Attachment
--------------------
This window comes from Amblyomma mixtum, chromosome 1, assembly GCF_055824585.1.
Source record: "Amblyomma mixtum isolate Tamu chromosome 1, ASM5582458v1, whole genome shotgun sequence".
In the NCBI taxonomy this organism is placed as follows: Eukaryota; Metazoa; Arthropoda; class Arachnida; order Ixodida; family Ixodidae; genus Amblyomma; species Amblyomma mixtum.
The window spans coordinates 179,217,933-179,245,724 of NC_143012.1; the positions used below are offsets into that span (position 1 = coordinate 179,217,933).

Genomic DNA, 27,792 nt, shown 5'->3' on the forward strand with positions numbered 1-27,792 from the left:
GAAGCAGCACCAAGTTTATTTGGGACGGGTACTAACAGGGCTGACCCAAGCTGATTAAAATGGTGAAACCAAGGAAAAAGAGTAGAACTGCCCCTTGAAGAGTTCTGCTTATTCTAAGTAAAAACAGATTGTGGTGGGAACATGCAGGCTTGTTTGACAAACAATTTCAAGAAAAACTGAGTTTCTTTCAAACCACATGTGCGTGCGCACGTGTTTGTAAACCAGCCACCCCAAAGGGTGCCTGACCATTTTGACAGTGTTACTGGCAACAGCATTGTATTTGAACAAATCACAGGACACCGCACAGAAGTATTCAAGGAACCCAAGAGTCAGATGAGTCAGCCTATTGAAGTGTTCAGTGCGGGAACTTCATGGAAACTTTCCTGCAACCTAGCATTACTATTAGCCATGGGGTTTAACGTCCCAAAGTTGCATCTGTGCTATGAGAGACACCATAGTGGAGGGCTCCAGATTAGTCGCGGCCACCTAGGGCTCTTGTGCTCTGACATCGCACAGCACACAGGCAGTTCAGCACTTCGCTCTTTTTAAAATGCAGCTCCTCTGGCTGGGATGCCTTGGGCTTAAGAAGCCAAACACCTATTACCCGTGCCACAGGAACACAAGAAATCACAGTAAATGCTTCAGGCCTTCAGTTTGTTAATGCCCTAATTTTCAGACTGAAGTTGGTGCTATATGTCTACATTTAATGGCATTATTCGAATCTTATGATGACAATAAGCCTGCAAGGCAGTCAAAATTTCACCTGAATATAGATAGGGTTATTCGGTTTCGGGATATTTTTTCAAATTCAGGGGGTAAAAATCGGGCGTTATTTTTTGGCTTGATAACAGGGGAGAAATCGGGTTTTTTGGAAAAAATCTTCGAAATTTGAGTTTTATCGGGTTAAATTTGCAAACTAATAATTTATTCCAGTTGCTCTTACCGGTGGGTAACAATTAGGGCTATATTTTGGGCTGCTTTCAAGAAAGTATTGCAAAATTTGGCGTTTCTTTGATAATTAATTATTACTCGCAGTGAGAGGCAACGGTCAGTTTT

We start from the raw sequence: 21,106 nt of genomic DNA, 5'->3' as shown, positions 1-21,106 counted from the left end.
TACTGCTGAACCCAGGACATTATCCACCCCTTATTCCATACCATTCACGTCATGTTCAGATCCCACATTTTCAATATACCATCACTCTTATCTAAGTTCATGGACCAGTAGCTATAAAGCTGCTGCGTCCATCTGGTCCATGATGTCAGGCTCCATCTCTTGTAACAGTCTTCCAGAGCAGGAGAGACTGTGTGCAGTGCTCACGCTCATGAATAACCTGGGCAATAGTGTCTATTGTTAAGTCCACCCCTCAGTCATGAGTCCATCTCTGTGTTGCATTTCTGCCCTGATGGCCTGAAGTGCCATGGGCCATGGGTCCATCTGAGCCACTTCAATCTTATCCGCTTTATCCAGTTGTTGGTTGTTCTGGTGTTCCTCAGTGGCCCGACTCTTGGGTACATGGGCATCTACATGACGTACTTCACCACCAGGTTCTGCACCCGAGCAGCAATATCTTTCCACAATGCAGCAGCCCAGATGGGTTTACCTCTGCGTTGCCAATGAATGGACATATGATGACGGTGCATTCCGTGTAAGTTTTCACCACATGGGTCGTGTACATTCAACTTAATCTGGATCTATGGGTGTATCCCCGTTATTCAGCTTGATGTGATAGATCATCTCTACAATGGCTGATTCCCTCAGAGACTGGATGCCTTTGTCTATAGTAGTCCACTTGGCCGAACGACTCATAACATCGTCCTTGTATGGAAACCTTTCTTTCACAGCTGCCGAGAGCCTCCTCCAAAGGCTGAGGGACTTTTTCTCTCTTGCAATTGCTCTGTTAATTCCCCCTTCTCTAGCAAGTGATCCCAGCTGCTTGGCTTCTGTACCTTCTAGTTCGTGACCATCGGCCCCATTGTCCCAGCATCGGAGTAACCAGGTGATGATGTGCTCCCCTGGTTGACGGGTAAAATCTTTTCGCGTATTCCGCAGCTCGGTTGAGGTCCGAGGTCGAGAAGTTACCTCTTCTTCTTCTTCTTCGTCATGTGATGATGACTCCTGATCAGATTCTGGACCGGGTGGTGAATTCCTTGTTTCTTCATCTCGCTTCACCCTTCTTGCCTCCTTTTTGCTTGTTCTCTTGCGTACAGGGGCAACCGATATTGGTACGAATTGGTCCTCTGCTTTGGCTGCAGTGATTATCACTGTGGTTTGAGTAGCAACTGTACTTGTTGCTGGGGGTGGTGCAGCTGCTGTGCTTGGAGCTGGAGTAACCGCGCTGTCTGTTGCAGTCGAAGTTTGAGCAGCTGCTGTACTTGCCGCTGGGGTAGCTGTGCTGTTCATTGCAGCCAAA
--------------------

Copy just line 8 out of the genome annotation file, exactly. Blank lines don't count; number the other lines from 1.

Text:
TACTGCTGAACCCAGGACATTATCCACCCCTTATTCCATACCATTCACGTCATGTTCAGATCCCACATTTTCAATATACCATCACTCTTATCTAAGTTCATGGACCAGTAGCTATAAAGCTGCTGCGTCCATCTGGTCCATGATGTCAGGCTCCATCTCTTGTAACAGTCTTCCAGAGCAGGAGAGACTGTGTGCAGTGCTCACGCTCATGAATAACCTGGGCAATAGTGTCTATTGTTAAGTCCACCCCTCAGTCATGAGTCCATCTCTGTGTTGCATTTCTGCCCTGATGGCCTGAAGTGCCATGGGCCATGGGTCCATCTGAGCCACTTCAATCTTATCCGCTTTATCCAGTTGTTGGTTGTTCTGGTGTTCCTCAGTGGCCCGACTCTTGGGTACATGGGCATCTACATGACGTACTTCACCACCAGGTTCTGCACCCGAGCAGCAATATCTTTCCACAATGCAGCAGCCCAGATGGGTTTACCTCTGCGTTGCCAATGAATGGACATATGATGACGGTGCATTCCGTGTAAGTTTTCACCACATGGGTCGTGTACATTCAACTTAATCTGGATCTATGGGTGTATCCCCGTTATTCAGCTTGATGTGATAGATCATCTCTACAATGGCTGATTCCCTCAGAGACTGGATGCCTTTGTCTATAGTAGTCCACTTGGCCGAACGACTCATAACATCGTCCTTGTATGGAAACCTTTCTTTCACAGCTGCCGAGAGCCTCCTCCAAAGGCTGAGGGACTTTTTCTCTCTTGCAATTGCTCTGTTAATTCCCCCTTCTCTAGCAAGTGATCCCAGCTGCTTGGCTTCTGTACCTTCTAGTTCGTGACCATCGGCCCCATTGTCCCAGCATCGGAGTAACCAGGTGATGATGTGCTCCCCTGGTTGACGGGTAAAATCTTTTCGCGTATTCCGCAGCTCGGTTGAGGTCCGAGGTCGAGAAGTTACCTCTTCTTCTTCTTCTTCGTCATGTGATGATGACTCCTGATCAGATTCTGGACCGGGTGGTGAATTCCTTGTTTCTTCATCTCGCTTCACCCTTCTTGCCTCCTTTTTGCTTGTTCTCTTGCGTACAGGGGCAACCGATATTGGTACGAATTGGTCCTCTGCTTTGGCTGCAGTGATTATCACTGTGGTTTGAGTAGCAACTGTACTTGTTGCTGGGGGTGGTGCAGCTGCTGTGCTTGGAGCTGGAGTAACCGCGCTGTCTGTTGCAGTCGAAGTTTGAGCAGCTGCTGTACTTGCCGCTGGGGTAGCTGTGCTGTTCATTGCAGCCAAA